Walk The Line

Original Soundtrack

Wind-Up, 2005

REVIEW BY: Jeff Clutterbuck


OK, it' 1:10 on a night when I really should be getting some sleep for classes tomorrow. Am I studying? Hell no. Talking with friends? Strike two. No, I find myself here listening to two actors reinterpret old country standards by two of the genre's most influential artists.

It was just recently that I finally got around to seeing Walk The Line, the Johnny Cash biopic that came out a few months ago. And you know what, I'm kicking myself for waiting so long. Much like my first viewing of Ray, the movie has opened my eyes to music I would never have given a chance otherwise. The difference here is that with Ray I really enjoyed the music; with Walk The Line I love it.

Let the record show that up until the movie and soundtrack, my exposure to Johnny Cash was extremely limited. He was a name floating around, with songs like "A Boy Named Sue." Nothing too enticing, really. However, since the movie, not only did I race back home to download the soundtrack from iTunes, but I managed to borrow American Recordings and Unearthed from a friend. Listen is the wrong word to describe what I've been doing with them; devour is much more appropriate.

Ray was a collection of Charles' actual recordings, which Jamie Foxx lip-synced to during the movie. For Walk The Line, Reese Witherspoon and Joaquin Phoenix actually performed their vocals live. I knew this going in, but when I walked out of that theater I had been absolutely blown away. Phoenix and Witherspoon channeled Cash and Carter; there's no other explanation for it. Hardcore fans would be able to tell the difference, but to a person like me, it was as if Cash was performing in the movie itself.my_heart_sings_the_harmony_web_ad_alt_250

This connection is even stronger on the actual soundtrack; Phoenix somehow managed to capture Cash's vocal inflections and mannerisms during "I Walk The Line," and "Ring of Fire," to the point where I was convinced the Man in Black was singing. Witherspoon does a tremendous job as well, though I could hear the "Legally Blond" chick lurking. I didn't care though, because just as Phoenix, Witherspoon becomes June Carter. Listening to the duets of "It Ain't Me Babe" and "Jackson" are the highlights of the album for me.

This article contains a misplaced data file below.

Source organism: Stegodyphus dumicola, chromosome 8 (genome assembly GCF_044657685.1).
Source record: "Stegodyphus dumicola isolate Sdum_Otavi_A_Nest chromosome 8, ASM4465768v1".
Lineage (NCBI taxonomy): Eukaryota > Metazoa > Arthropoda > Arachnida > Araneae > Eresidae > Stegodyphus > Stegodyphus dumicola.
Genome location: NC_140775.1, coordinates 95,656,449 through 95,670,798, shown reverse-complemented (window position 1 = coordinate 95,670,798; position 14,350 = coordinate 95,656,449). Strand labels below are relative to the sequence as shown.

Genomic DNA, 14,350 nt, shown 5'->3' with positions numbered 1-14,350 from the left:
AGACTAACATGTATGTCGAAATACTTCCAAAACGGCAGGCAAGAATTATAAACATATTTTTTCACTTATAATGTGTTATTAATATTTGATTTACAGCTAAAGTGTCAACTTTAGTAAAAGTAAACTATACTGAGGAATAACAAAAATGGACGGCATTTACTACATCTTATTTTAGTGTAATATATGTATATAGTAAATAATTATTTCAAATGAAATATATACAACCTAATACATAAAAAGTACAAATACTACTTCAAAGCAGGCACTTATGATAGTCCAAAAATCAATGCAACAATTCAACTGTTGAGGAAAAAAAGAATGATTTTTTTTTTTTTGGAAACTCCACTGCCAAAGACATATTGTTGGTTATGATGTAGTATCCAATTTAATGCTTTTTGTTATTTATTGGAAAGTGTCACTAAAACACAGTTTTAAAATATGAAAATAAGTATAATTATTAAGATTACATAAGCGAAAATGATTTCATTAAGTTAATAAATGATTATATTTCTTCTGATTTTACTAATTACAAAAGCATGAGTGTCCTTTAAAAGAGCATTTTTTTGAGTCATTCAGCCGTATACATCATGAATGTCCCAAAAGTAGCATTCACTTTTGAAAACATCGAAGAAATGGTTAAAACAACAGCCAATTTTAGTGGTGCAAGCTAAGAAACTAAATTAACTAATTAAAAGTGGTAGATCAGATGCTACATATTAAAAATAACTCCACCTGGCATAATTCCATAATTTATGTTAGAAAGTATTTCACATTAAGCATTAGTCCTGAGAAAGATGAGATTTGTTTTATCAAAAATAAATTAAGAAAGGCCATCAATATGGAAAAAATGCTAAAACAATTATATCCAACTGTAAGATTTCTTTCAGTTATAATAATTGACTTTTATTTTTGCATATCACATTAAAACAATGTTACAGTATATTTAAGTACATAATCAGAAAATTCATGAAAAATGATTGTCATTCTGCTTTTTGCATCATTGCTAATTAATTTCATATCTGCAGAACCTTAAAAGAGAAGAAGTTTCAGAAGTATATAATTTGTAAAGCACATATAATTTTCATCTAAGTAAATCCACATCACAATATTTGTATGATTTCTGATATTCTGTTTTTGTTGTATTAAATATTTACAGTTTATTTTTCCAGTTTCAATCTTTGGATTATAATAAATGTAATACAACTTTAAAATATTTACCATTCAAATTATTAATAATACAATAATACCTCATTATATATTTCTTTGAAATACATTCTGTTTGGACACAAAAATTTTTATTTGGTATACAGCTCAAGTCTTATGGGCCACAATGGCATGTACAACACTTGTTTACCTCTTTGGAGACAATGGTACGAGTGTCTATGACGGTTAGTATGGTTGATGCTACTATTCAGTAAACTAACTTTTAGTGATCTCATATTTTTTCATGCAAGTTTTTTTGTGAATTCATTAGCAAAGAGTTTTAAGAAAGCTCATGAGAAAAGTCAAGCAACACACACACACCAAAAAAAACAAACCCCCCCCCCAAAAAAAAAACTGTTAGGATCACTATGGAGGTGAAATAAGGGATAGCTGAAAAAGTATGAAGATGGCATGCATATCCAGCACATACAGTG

Just like Ray, the amazing quality of the tracks stunned me. In fact, these songs spoke to me more than anything off Ray. The emotions and feelings expressed are dark, yet can lift you up. I see "Ring Of Fire," as perseverance, holding true to your love. "Wildwood Flower" has some gorgeous lyrics that just rip through to your core with the perfect imagery; "He's gone and neglected this pale wildwood flow'r."

In other reviews, I've mentioned my dislike for country music as a genre. It has never appealed to me, and I didn't expect it to. However, I can actually say that Walk The Line has changed my thinking. Songs like "Jukebox Blues," if you look at them, are corny. But for once, I bought into the "fun" aspect. I just sat back and enjoyed the ride. This is a different kind of country music than what I hear on the radio today. Guess I was just a few decades late.

This all being said, Walk The Line has one glaring weakness; the Elvis Presley/Jerry Lee Lewis etc. songs. First of, these performances did not capture the spirit of the artists as did the ones performed by Phoenix and Witherspoon. That is not to say the songs are bad, but they ruin the flow of the album. There were so many great performances left off the record, like the duet "Time's A Wastin'". I'd much rather have heard that song then "Lewis Boogie." This movie wasn't about Elvis or Lewis, and so it detracts from the focus of the album itself.

It's now 1:39, and here I am finishing a review to what I consider the best non-orchestral soundtrack I have had the privilege of listening to. Others who buy this soundtrack might see it as a series of covers that don't equate the originals. I probably couldn't argue with that, but that's not the point. What this disc has done for me is more than just entertainment. I've sat here listening to the music of Johnny Cash, feeling the pain of "Hurt," rejoicing in "Do Lord." I've sat here listening to one man with a guitar captivating me in a way which very few artists can do for me.

Yes, it is actors performing, and there are a few covers I find to be useless. But that doesn't change a thing. For me, Walk The Line has proven to be greater than the sum of its parts.

Rating: A

User Rating: Not Yet Rated



© 2006 Jeff Clutterbuck and The Daily Vault. All rights reserved. Review or any portion may not be reproduced without written permission. Cover art is the intellectual property of Wind-Up, and is used for informational purposes only.